And here is what we mean by that: In other books, which are not the Quran, you can find important information which are clear, or unimportant information which are not clear, or clear information which are not important, or unclear information which are important. All these combinations can not happen in the Quran. The Quran is the only book in the world, where everything which is clear is always important, and everything which is unclear is always unimportant. So, every unclear thing in the Quran is always unimportant, and every unimportant thing in the Quran is always unclear. You can not find anything in the Quran which should be important which is unclear, and you can not fund anything in the Quran which is clear, which is unimportant. So, in the Quran, clarity and importance are the same thing. Now, if you want to know something from the Quran which seems unclear, first of all you need to know that it’s not important. It’s your problem if you think that it is important, but it’s not. For example, let’s say that you want to know whether you should enter the mosque with your right foot first or with your left foot first. You will not be able find it in the Quran clearly, and that’s because it is not important. Had it been important, it would have been clear in the Quran. So, the less important an issue is, the less clear it seems, and the less clear it seems, the more people come with many different versions of it, and then the ignorant people insist on one version, and then they cause debates and arguing with one another, and that’s how ignorant people when they are allowed to elevate the unimportant topics cause divisions. See, the difference between an ignorant submitter and a smart submitter is not the amount of information which they have. Because even ignorant people can absorb as much information as smart people. However, the difference between ignorant submitters and wise submitters is that ignorant submitters don’t know which information is important and which is not, so, they consider all information as equally important, and they end up elevating the unimportant issues to the same level of importance as the important ones, and then they want to find the answer. Obviously there are intentionally no clear answers to those questions in the Quran to tell us that it’s not important, but they want to know. If you want to know, get a philosophy degree or whatever. We are not here to know. We are here to serve. Adam and Eve wanted to know, and they ate from the tree of knowledge, and look where it brought us. We are not here to know. We are here to serve God, and the knowledge comes as a byproduct. It’s not our main aim. Our aim is to serve God, and knowledge is just a byproduct. All those who think that religion is about knowing, they rarely understand anything. The ones who are willing to serve, they get to know what the others wanted to know, and much more. Nothing will be left unexplained anyway. Those who want to know ask the questions, but those who want to serve get the answers. Nothing we need to know will be left unanswered, anyway. Nothing which we needed to know so far has ever remained unanswered, but we should be willing to serve first. So, again, the apparent unclarity in the Quran is intentional to tell us which issues are unimportant.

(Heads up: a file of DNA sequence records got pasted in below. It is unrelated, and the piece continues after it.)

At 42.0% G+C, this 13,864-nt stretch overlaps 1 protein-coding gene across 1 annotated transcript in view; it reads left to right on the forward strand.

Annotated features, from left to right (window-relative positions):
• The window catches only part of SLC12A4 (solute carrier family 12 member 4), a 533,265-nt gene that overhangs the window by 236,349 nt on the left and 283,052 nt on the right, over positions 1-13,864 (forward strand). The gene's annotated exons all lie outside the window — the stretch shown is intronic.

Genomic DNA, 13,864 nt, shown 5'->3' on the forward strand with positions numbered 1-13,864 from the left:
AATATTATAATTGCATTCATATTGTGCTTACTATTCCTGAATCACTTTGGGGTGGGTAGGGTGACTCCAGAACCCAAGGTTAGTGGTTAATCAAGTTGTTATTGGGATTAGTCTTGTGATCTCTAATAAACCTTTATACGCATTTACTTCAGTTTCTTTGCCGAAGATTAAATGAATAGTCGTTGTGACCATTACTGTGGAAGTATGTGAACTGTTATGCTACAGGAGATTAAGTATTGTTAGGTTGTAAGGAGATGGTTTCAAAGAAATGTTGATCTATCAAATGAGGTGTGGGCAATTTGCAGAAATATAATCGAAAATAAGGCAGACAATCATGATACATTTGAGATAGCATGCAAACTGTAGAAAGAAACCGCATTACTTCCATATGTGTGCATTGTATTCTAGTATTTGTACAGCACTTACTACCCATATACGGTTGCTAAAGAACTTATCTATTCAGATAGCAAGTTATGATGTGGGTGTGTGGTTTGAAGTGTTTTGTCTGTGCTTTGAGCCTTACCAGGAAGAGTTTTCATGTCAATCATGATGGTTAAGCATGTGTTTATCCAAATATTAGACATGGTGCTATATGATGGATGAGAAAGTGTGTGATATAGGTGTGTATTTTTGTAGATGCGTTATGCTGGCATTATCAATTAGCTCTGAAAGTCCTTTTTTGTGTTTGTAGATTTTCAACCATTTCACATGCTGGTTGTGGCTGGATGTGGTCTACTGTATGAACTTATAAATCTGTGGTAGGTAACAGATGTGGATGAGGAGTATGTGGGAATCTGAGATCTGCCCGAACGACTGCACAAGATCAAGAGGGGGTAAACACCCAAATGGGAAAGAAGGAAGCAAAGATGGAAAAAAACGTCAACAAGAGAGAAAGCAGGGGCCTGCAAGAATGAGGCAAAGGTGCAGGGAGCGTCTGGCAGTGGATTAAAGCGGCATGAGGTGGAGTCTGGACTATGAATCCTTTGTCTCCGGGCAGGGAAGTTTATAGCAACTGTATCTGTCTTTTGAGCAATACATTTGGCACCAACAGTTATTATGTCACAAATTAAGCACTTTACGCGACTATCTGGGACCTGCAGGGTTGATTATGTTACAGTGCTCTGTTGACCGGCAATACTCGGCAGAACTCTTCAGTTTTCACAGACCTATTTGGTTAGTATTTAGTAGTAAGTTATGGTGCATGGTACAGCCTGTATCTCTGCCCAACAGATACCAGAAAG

So, again, only about 5% of the apparent unclarity comes from language barriers, while about 40% of it is intentional to emphasize to us that a certain issue is unimportant.